STOP me if you've heard this before.
Every few months, there's a news report about some "scary new variant" of SARS-CoV2, the virus that causes COVID-19. This variant, discovered in a "far off, distant land" (and they're always in "far off distant lands") is seen by someone the press describes as an "expert".
This expert "gets really, really scared" when he (and they're almost always a "he" if you haven't noticed) sees that this variant has "a large number of mutations" including "some we've never seen before" with "many appearing on the spike protein targeted by the vaccines".
Because of all this, this expert "sounds the alarm" because he's worried this "super scary variant" will "evade the vaccines" and render all the work we've done trying to contain SARS-CoV2 useless, meaning we'll have to "start from scratch" all over again.
Predictably, the media runs with this fear mongering for about a week, and the wider public gets scared because of how traumatic the COVID-19 experience has been.
So we lose our minds and again run around like Chicken Little and declare that "the sky is falling"...only for a week later to realize that this "scary new variant" really isn't as harmful as we thought it would be and/or has fizzled out into irrelevance.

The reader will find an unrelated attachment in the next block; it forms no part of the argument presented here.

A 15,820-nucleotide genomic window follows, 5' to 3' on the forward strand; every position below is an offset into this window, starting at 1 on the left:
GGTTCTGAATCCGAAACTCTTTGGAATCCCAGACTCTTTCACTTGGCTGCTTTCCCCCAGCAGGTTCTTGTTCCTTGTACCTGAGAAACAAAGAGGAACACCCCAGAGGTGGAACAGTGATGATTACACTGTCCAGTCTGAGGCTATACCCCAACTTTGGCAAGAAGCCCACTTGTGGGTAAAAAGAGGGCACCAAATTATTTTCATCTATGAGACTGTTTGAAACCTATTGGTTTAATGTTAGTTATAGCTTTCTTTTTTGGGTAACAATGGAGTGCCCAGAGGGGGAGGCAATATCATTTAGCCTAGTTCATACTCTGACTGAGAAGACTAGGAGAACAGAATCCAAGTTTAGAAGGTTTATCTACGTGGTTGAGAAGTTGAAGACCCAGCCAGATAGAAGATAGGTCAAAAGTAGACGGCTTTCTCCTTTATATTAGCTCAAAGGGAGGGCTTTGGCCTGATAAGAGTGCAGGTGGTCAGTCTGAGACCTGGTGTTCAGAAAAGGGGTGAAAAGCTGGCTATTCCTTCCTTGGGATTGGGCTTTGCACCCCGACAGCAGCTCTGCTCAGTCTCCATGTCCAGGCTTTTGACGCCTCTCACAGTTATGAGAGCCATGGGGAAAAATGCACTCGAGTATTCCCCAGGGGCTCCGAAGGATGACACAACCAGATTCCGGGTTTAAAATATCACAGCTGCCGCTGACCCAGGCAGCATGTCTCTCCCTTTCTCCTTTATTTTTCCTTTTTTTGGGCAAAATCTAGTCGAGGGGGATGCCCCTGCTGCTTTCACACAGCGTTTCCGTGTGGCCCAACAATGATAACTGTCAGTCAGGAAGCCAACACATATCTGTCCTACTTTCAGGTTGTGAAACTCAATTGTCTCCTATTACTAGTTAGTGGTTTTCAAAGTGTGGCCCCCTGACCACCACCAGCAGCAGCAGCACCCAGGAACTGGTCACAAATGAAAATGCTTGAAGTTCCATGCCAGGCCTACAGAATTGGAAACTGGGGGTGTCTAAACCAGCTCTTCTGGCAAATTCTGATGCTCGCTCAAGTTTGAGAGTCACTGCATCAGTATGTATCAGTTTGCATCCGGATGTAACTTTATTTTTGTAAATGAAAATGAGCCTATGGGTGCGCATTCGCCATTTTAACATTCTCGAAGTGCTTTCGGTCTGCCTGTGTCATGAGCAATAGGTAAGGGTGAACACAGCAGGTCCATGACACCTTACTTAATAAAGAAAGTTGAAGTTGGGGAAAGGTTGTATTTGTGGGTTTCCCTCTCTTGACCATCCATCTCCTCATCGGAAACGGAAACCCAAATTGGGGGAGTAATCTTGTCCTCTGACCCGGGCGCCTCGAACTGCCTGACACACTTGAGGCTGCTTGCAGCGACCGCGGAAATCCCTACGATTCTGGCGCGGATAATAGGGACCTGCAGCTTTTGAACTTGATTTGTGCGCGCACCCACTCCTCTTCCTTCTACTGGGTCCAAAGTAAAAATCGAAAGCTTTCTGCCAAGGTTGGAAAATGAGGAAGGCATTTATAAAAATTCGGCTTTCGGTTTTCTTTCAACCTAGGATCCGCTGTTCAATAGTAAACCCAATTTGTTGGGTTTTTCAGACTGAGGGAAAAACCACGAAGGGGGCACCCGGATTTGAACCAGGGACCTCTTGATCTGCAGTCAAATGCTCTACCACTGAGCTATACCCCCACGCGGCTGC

So when the news came out about the variant we're now calling "omicron" (we're apparently skipping a letter in the Greek alphabet, as "nu" should be next) I was a little cynical about the sensationalism that arose because of it.
Don't get me wrong- I'm not dismissing the seriousness of the emergence of the omicron variant. I like to give people the benefit of the doubt, and the fact that people smarter than me in their fields are concerned about it means I need to take their words seriously.
I'm not downplaying any of that.
However, excuse me if I'm starting to feel like our health officials are starting to sound like they're crying "Wolf" a little too much, and I'm concerned they're not fully appreciating the impact of what they're doing.